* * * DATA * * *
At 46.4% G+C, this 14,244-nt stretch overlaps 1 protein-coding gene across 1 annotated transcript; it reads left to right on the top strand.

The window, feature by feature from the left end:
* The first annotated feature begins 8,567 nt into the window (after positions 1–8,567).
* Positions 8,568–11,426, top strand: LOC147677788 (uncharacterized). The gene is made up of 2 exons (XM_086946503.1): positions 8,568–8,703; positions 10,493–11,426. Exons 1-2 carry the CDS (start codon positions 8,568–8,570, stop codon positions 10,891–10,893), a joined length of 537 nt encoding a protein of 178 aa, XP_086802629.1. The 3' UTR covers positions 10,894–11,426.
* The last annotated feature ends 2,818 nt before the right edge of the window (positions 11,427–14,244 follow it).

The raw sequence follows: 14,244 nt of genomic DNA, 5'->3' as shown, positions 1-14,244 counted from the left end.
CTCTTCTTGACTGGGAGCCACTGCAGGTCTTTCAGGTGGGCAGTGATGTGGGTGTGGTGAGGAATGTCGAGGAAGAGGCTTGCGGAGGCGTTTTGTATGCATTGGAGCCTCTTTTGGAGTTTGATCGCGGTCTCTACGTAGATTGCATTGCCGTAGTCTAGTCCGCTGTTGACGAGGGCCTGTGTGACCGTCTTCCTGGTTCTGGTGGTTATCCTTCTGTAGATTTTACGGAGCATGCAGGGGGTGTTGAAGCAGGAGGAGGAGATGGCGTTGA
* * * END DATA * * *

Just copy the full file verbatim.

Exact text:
At 46.4% G+C, this 14,244-nt stretch overlaps 1 protein-coding gene across 1 annotated transcript; it reads left to right on the top strand.

The window, feature by feature from the left end:
* The first annotated feature begins 8,567 nt into the window (after positions 1–8,567).
* Positions 8,568–11,426, top strand: LOC147677788 (uncharacterized). The gene is made up of 2 exons (XM_086946503.1): positions 8,568–8,703; positions 10,493–11,426. Exons 1-2 carry the CDS (start codon positions 8,568–8,570, stop codon positions 10,891–10,893), a joined length of 537 nt encoding a protein of 178 aa, XP_086802629.1. The 3' UTR covers positions 10,894–11,426.
* The last annotated feature ends 2,818 nt before the right edge of the window (positions 11,427–14,244 follow it).

The raw sequence follows: 14,244 nt of genomic DNA, 5'->3' as shown, positions 1-14,244 counted from the left end.
CTCTTCTTGACTGGGAGCCACTGCAGGTCTTTCAGGTGGGCAGTGATGTGGGTGTGGTGAGGAATGTCGAGGAAGAGGCTTGCGGAGGCGTTTTGTATGCATTGGAGCCTCTTTTGGAGTTTGATCGCGGTCTCTACGTAGATTGCATTGCCGTAGTCTAGTCCGCTGTTGACGAGGGCCTGTGTGACCGTCTTCCTGGTTCTGGTGGTTATCCTTCTGTAGATTTTACGGAGCATGCAGGGGGTGTTGAAGCAGGAGGAGGAGATGGCGTTGA